He commented that during the traditional parade and post-parade ceremony, “We celebrate our heroic military, mourn our departed, offer prayers, honor our ancestors, award prizes and enjoy a parade.”

He asked a little later in his homily, “So what did I neglect to mention?” and answered his own question with the words, “Plenty. Lives cut short, sometimes needlessly, heroes forgotten, relatives and friends gone.”  Roberts went on to explain the history of Memorial Day, which used to be called “Decoration Day” at that time when July 4 was known as “Declaration Day.” The former “got started around 1863 during the Civil War.’ and, “… began, get this, in the Confederate States to honor rebel soldiers who had died in battle.”

A smiling Mervin Roberts (left), Chaplain of Old Lyme’s Fire Department and American Legion Post 41’s Veteran of the Year 2016-17, stands with the Reverend Mark Robinson of Saint Ann’s.

Noting, “Freedom in principle is great but in practice it’s certainly elusive and it’s certainly not cheap,” Roberts added, “The dozen cemeteries of Old Lyme serve to remind all of us of the price that has been paid to keep us free.”

Roberts concluded, “There were some who gave their lives for causes no longer popular, for wars unnecessarily fought or poorly led. Wars were also fought for a concept now often swept under the carpet, the concept that freedom is worth fighting for, actually giving one’s life to preserve, and the corollary to that is that freedom without justice is not true freedom.”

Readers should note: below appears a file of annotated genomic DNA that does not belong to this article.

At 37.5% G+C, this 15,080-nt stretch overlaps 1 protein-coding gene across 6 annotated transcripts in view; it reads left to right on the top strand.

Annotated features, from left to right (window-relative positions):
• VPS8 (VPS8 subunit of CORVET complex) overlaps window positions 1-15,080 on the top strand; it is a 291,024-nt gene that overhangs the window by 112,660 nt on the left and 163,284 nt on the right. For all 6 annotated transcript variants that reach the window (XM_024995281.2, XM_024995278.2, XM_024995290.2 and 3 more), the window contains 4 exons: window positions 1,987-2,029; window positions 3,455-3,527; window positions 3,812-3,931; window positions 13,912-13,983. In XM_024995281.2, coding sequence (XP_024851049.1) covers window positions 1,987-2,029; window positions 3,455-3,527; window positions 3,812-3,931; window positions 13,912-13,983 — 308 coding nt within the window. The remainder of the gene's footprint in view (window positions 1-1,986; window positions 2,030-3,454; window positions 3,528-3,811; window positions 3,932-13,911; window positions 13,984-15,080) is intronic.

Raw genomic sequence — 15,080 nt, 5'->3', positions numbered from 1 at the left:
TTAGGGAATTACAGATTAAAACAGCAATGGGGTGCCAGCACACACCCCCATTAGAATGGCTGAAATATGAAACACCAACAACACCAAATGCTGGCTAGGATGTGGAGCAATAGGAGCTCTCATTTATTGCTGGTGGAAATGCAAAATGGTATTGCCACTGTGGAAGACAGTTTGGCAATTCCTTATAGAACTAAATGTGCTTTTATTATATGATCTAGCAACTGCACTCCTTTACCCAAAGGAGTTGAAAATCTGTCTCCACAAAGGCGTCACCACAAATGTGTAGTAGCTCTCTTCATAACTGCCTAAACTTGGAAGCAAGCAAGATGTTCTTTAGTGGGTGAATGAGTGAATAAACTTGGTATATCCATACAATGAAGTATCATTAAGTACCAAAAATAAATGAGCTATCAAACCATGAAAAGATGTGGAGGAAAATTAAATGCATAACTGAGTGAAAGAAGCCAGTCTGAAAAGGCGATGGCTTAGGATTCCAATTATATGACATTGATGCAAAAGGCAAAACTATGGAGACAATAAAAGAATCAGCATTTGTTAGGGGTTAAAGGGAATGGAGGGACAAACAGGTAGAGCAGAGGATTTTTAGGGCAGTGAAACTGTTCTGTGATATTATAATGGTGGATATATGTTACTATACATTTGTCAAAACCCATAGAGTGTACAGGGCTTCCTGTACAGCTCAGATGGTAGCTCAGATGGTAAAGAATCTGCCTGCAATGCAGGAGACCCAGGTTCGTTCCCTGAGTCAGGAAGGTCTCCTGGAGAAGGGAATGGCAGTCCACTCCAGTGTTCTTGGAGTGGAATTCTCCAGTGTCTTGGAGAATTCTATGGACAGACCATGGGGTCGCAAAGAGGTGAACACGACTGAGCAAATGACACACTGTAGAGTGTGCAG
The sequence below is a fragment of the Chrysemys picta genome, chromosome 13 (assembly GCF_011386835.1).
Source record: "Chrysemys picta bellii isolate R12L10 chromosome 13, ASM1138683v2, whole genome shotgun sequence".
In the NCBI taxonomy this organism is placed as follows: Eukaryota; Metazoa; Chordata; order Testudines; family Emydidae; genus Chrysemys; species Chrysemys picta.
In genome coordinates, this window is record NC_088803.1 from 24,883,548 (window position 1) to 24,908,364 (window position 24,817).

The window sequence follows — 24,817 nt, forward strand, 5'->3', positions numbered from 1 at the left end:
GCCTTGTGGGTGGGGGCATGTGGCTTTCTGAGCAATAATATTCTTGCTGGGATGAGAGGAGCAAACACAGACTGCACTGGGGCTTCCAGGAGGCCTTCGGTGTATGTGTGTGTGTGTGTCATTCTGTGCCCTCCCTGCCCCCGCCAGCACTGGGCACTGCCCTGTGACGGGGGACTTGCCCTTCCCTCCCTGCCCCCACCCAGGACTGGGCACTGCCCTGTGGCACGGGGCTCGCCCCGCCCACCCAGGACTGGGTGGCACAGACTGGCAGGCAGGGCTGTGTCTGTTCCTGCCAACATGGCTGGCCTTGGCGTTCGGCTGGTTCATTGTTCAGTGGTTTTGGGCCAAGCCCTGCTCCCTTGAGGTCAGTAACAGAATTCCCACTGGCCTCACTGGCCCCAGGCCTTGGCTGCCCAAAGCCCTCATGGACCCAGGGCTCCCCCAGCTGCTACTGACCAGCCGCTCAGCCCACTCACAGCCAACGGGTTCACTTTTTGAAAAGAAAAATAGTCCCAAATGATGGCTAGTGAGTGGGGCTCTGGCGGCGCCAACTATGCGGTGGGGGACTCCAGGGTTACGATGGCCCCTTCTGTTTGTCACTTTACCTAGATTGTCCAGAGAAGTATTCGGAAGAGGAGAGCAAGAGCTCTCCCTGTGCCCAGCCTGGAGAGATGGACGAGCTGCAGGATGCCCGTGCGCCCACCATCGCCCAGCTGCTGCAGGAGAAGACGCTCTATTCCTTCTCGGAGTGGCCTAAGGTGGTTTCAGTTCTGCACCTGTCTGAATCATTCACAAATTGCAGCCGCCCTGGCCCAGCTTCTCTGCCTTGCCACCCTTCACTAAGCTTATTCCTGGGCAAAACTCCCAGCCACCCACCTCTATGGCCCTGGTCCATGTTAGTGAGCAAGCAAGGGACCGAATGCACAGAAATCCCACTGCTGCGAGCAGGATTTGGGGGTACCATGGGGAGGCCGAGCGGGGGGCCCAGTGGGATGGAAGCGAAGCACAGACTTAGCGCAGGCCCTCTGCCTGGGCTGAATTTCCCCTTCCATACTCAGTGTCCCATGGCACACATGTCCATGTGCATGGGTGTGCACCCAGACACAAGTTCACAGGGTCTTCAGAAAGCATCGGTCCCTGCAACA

Veteran of the Year Mervin Roberts is seated  second from left while everyone in the auditorium honors him with a standing ovation.

Commander Appleby then introduced the 2016-17 Veteran of the Year, which was none other than Mr. Roberts! Appleby quoted Old Lyme First Selectwoman Bonnie Reemsnyder, who had said at the dinner when the award was made, “Can anyone think of Old Lyme and not think of Mervin Roberts?” Following Appleby’s words, Roberts was given a warm and extended standing ovation by the audience

Wrapping up the proceedings, the traditional three-shot-volley was fired outside — but within earshot — of the auditorium, ‘Taps’ (with an echo) was played, and then the flag-bearers solemnly filed out of the auditorium while salutes were made.

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Sen. Formica Applauds Senate’s Passage of Bipartisan Bill to Close 2017 State Budget Shortfall

Keeps approximately $30 million in the state’s rainy day fund,